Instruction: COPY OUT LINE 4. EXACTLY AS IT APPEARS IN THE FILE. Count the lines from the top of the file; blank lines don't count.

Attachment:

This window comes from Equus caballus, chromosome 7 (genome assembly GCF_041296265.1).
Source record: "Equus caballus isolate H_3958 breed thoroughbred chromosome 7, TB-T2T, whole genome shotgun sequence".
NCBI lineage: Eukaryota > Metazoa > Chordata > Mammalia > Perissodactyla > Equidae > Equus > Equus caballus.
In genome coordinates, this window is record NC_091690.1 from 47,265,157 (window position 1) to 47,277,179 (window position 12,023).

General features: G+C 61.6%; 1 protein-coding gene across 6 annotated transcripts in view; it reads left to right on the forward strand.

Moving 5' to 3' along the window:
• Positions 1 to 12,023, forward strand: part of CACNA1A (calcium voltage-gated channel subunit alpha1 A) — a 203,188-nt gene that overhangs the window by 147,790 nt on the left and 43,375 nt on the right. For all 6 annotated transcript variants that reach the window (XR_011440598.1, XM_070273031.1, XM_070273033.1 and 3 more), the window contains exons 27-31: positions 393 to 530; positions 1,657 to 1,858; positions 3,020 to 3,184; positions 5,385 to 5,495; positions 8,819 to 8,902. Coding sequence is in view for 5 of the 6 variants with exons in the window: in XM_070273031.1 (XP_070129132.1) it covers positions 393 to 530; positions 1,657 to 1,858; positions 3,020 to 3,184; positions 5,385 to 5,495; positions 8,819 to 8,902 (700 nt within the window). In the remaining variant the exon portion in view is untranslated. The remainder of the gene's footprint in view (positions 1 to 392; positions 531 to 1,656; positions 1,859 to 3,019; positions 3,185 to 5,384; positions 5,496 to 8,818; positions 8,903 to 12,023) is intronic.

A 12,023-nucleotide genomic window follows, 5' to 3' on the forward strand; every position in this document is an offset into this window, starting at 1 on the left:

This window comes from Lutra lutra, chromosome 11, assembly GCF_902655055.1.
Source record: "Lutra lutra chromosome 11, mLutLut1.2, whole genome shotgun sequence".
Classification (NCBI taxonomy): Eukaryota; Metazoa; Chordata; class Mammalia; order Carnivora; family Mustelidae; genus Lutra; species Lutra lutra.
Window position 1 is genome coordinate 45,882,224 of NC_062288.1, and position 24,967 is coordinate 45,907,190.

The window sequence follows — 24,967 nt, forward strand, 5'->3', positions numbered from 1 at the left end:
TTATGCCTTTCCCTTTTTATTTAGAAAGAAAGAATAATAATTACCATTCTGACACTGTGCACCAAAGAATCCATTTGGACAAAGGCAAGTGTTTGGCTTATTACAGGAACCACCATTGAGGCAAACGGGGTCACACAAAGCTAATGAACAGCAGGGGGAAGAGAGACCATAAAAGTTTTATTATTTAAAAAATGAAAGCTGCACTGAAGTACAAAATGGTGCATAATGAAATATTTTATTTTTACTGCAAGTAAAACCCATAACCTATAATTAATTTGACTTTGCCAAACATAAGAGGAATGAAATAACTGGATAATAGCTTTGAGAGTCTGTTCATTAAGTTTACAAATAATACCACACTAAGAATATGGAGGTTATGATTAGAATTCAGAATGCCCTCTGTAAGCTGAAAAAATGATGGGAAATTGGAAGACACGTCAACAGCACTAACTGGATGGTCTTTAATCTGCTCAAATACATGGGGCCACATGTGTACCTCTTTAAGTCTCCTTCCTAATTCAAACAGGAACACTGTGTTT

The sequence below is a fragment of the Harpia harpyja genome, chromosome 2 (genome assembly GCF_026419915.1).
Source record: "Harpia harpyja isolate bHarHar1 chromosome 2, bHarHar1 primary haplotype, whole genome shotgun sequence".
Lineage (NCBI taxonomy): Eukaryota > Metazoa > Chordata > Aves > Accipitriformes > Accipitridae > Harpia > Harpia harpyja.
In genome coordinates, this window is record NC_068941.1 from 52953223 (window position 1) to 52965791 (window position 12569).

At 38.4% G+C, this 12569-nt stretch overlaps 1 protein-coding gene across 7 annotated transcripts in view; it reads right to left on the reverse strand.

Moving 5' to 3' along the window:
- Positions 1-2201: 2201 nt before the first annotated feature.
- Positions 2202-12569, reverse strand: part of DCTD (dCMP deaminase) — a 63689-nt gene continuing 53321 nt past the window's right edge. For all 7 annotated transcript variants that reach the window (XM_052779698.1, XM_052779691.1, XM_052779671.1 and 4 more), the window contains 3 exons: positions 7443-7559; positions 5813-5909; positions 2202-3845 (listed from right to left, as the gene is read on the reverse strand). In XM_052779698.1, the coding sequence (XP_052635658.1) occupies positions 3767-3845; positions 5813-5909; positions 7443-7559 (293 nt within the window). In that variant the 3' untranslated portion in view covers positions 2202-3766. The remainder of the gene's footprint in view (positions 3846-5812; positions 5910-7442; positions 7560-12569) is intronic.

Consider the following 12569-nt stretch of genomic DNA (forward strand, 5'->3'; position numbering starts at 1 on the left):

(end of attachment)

In genome coordinates, this window is record NC_091690.1 from 47,265,157 (window position 1) to 47,277,179 (window position 12,023).